So I guess by now you’ve cancelled your reservation at Guy’s American Restaurant and Bar, because the cocktails are said to taste like formaldehyde, the rice isn’t rice, but “an insipid Rice-a-Roni variant,” and the fish tastes like toasted marshmallows. (Wait. It’s the other way around -- the marshmallows taste like fish.)
I quote, of course, from the now famous (or infamous) New York Times review of Food Network star Guy Fieri’s new restaurant in Times Square. I can’t believe someone hasn’t shared it with you by now, but if no one has, here’s the rundown: the review starts out by asking Guy Fieri if he’s ever eaten at his new restaurant, and then asks him a long series of questions about it that builds a sense of snarky wonderment at just how awful the reviewer thinks the restaurant is. It’s an invisible chair kind of thing. The questions include:
1. "Did panic grip your soul as you stared into the whirling hypno wheel of the menu, where adjectives and nouns spin in a crazy vortex?"
2. "What exactly about a small salad with four or five miniature croutons makes Guy’s Famous Big Bite Caesar (a) big (b) famous or (c) Guy’s, in any meaningful sense?"
3. "Were you struck by how very far from awesome the Awesome Pretzel Chicken Tenders are?"
In other words, even though it’s 150% negative, it’s the best restaurant review you’ll ever read.
But now I’ll ask a question of my own: What does this have to do with social media? Since it has been the Times’ most emailed story for three days running, has racked up more than 1,000 comments and been the subject of endless conversation on Twitter, social media has everything to do with it.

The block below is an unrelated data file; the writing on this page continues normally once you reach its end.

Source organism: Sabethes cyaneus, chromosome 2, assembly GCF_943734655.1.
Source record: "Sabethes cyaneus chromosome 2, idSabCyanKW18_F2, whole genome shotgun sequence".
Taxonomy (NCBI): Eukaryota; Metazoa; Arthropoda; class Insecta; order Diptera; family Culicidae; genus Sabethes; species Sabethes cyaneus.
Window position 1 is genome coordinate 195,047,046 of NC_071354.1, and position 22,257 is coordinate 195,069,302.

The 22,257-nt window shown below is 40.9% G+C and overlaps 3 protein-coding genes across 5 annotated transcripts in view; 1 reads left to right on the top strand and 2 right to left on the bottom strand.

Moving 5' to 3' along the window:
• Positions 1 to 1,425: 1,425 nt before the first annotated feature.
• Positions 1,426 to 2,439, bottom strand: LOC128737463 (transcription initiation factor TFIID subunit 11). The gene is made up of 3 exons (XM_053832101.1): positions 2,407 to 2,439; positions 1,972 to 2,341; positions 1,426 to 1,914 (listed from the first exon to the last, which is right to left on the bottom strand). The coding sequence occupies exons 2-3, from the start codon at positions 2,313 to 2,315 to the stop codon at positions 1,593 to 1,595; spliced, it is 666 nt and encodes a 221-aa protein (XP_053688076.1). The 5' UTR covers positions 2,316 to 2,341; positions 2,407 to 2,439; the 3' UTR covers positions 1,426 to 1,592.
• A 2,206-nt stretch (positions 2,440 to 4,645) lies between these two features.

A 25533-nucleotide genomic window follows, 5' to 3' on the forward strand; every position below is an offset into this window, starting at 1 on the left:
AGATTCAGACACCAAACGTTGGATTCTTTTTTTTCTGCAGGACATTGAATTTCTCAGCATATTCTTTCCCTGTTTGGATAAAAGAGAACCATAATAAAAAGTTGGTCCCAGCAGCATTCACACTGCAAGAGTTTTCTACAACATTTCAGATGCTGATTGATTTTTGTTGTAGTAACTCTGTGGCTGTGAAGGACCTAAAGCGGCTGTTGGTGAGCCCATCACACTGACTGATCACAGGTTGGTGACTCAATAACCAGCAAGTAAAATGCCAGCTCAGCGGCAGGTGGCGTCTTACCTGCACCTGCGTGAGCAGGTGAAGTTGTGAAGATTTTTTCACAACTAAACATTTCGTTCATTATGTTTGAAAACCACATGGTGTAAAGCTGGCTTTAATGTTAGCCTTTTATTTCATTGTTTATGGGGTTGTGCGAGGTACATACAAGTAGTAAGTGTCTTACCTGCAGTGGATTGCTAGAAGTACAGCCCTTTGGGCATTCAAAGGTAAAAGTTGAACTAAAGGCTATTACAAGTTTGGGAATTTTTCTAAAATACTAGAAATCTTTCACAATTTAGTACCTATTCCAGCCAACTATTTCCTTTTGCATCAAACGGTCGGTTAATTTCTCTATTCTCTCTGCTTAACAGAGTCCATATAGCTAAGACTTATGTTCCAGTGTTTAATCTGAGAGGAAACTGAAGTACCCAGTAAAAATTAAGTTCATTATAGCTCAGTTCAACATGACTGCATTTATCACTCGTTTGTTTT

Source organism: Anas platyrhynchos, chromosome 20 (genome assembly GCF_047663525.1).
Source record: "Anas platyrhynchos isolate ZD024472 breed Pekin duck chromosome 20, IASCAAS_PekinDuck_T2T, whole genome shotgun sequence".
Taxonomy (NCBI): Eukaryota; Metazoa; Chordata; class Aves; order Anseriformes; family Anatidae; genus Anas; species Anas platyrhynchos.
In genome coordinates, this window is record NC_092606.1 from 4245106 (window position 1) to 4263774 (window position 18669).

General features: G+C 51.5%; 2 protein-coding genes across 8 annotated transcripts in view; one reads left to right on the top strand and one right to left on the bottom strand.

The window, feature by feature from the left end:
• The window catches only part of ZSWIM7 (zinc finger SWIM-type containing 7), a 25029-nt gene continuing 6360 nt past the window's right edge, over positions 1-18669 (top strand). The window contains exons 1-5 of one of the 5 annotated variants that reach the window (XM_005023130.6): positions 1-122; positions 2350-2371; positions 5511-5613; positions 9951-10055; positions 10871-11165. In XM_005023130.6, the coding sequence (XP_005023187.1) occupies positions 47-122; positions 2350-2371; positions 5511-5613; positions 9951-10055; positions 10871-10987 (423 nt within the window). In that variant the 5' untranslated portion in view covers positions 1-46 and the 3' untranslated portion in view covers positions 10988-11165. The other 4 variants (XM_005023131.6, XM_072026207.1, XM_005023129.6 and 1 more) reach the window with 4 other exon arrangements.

This hit home for me when I saw what Donny Deutsch had to say about the controversy on “The Today Show.” Directing his comments at Fieri, who was also on set, Deutsch told him how to position his PR debacle: “These critics up here, they eat at chichi places. This is real food for real people. Enough with the critics, make it the populist movement. This will turn into gold for you, my friend.”
Essentially, it was an attempt at class warfare, pitting all of those sad sacks who actually come to New York and eat at The Olive Garden (quelle horreur!) vs. snobby New York restaurant critics and the people who love them. But unless real people prefer their French fries “limp and oil-sogged” and “also served cold”, or simply love “baked Alaska that droops and slumps and collapses while you eat it,” gastronomic class warfare isn’t going to happen. Even tourists, lured by the name, won’t spend money to make Guy Fieri feel better.
But the bigger point is that when content is shared, it has a long shelf life, not to mention broad reach, and no amount of concocted spin can change that. It lives. We’ll never know just how many people have seen or shared this review. Maybe it’s not as many as “The Today Show”’s daily average of about five million viewers, but anyone who saw the segment featuring Deutsch, and is thinking of going to the restaurant, is going to look up the review. Game over.
So where does Guy Fieri go from here? He goes back to the oldest lesson in marketing. He improves the product, and if he wants news of his improved restaurant to go viral, he invites that reviewer back for an encore.